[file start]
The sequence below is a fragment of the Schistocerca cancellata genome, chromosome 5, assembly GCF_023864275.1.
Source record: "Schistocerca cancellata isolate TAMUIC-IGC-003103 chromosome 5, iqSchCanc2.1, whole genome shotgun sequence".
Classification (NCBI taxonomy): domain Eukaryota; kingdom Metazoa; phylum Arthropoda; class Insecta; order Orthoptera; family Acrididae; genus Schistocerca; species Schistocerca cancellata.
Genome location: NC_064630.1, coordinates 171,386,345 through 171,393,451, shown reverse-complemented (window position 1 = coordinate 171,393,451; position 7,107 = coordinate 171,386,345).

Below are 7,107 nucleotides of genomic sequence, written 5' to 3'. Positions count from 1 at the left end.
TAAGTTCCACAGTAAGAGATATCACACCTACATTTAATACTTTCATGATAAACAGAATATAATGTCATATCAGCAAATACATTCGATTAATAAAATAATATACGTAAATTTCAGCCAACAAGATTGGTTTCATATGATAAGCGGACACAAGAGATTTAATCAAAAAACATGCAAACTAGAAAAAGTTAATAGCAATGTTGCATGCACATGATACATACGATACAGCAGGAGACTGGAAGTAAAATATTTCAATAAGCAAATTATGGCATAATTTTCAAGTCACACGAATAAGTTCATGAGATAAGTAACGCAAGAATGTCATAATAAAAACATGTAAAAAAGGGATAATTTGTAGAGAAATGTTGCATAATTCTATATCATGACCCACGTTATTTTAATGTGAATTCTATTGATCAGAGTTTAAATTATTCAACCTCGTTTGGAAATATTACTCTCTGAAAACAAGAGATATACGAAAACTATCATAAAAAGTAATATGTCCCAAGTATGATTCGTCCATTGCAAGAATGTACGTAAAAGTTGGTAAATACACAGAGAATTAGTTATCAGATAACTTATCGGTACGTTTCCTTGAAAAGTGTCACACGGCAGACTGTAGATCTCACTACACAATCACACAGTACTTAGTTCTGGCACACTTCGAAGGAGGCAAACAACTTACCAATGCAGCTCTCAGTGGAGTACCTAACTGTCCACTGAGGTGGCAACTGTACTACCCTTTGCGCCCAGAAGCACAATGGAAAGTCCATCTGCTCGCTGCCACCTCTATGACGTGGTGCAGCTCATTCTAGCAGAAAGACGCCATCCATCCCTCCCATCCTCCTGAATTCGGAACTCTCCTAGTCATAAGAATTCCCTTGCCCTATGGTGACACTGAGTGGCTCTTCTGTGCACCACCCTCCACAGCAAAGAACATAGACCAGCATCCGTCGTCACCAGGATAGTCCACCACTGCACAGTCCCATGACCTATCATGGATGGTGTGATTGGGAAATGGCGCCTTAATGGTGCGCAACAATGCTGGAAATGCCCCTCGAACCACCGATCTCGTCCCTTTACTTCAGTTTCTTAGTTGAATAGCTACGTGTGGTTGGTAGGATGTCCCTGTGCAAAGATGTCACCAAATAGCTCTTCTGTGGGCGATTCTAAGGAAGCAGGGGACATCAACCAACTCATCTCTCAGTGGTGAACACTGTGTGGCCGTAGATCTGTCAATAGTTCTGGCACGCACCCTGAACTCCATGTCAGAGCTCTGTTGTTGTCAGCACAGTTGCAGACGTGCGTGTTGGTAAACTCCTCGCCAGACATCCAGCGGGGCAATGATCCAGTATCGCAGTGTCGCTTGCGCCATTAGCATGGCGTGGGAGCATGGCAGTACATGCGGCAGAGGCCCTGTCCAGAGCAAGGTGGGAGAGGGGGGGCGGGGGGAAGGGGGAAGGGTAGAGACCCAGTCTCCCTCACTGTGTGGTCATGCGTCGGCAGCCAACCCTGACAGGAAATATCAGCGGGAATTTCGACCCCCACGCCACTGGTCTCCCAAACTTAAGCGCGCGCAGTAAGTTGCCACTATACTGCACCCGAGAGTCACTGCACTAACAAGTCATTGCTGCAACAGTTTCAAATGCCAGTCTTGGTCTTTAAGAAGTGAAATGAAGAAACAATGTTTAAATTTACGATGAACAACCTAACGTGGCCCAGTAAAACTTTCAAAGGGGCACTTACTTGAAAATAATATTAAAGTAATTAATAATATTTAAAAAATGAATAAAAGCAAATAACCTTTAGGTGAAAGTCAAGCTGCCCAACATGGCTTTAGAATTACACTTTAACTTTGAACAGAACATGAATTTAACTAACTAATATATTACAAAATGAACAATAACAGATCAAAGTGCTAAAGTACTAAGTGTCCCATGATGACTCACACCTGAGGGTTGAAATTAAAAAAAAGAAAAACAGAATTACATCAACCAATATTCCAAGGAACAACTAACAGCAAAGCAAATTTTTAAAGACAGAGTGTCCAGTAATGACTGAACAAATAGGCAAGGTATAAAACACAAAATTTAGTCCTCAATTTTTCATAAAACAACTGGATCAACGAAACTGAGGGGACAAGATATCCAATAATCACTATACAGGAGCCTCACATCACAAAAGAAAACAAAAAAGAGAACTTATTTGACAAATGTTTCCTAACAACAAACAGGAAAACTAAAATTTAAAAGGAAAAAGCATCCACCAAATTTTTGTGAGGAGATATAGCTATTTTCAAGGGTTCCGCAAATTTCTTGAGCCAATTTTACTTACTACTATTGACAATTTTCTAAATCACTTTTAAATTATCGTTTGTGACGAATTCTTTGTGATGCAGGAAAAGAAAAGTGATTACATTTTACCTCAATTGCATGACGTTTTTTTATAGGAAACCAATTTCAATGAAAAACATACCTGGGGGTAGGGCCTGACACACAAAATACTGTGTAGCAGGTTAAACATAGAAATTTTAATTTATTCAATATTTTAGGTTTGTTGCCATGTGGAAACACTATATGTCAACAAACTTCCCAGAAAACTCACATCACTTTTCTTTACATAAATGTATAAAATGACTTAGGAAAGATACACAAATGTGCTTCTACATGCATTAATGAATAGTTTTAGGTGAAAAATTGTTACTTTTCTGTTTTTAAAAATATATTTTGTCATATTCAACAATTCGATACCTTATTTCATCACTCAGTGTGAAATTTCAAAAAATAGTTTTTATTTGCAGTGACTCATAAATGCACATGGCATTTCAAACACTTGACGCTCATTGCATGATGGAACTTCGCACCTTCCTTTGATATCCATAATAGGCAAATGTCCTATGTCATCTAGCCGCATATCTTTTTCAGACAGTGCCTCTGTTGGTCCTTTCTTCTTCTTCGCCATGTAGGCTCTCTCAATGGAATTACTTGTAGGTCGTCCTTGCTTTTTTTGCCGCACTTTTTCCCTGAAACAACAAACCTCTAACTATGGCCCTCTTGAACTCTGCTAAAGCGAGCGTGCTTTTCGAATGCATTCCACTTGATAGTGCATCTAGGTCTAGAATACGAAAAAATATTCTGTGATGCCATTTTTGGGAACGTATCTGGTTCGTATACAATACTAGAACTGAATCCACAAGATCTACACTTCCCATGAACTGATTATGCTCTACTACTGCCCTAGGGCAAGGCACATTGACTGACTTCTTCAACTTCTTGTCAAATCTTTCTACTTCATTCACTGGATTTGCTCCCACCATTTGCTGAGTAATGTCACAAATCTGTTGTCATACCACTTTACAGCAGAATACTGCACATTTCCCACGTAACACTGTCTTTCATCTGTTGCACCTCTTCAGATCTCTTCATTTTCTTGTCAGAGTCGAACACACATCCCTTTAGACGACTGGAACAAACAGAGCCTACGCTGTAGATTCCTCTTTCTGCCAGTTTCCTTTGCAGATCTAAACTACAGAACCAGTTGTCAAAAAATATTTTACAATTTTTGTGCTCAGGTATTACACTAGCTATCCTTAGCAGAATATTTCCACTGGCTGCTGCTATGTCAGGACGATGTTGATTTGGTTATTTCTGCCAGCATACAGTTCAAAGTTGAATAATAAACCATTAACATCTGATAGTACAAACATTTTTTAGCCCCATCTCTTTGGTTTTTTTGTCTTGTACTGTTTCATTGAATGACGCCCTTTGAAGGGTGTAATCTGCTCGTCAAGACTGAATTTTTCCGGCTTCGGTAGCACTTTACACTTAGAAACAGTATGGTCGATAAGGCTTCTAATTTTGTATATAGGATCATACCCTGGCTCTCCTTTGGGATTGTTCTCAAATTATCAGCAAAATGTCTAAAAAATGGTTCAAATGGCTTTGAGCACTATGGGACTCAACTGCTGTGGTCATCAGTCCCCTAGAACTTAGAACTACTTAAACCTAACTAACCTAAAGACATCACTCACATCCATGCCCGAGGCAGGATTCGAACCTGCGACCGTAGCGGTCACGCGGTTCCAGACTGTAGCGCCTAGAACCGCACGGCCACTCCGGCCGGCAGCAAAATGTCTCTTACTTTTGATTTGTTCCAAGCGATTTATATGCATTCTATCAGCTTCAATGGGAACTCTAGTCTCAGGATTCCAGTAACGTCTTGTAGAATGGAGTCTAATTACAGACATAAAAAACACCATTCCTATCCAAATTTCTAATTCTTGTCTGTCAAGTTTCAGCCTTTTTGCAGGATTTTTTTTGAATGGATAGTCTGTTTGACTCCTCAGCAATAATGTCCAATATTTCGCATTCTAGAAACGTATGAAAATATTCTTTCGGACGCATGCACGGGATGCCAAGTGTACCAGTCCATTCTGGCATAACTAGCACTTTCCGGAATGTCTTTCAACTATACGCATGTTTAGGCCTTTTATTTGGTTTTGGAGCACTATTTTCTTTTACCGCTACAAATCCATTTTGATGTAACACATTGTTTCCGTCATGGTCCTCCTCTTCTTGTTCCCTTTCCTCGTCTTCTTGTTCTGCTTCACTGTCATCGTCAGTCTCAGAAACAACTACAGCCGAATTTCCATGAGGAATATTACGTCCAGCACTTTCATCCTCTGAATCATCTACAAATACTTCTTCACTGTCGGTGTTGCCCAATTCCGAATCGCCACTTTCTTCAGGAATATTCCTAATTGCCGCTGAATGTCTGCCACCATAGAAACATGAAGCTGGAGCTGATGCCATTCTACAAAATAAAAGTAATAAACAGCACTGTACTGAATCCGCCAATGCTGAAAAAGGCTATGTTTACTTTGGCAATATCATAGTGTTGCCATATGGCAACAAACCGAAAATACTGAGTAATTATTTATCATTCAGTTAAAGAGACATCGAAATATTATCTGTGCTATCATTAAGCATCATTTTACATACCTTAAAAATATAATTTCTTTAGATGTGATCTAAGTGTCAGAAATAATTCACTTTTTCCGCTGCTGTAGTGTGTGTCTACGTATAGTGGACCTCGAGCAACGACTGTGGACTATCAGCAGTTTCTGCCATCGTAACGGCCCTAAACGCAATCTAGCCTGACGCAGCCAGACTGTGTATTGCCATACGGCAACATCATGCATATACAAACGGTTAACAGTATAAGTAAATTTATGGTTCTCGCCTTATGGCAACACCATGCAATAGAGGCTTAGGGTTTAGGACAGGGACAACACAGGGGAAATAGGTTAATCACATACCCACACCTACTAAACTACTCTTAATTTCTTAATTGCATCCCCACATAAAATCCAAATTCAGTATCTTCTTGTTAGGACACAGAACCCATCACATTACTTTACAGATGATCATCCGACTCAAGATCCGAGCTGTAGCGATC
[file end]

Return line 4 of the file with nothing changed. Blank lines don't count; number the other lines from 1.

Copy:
Genome location: NC_064630.1, coordinates 171,386,345 through 171,393,451, shown reverse-complemented (window position 1 = coordinate 171,393,451; position 7,107 = coordinate 171,386,345).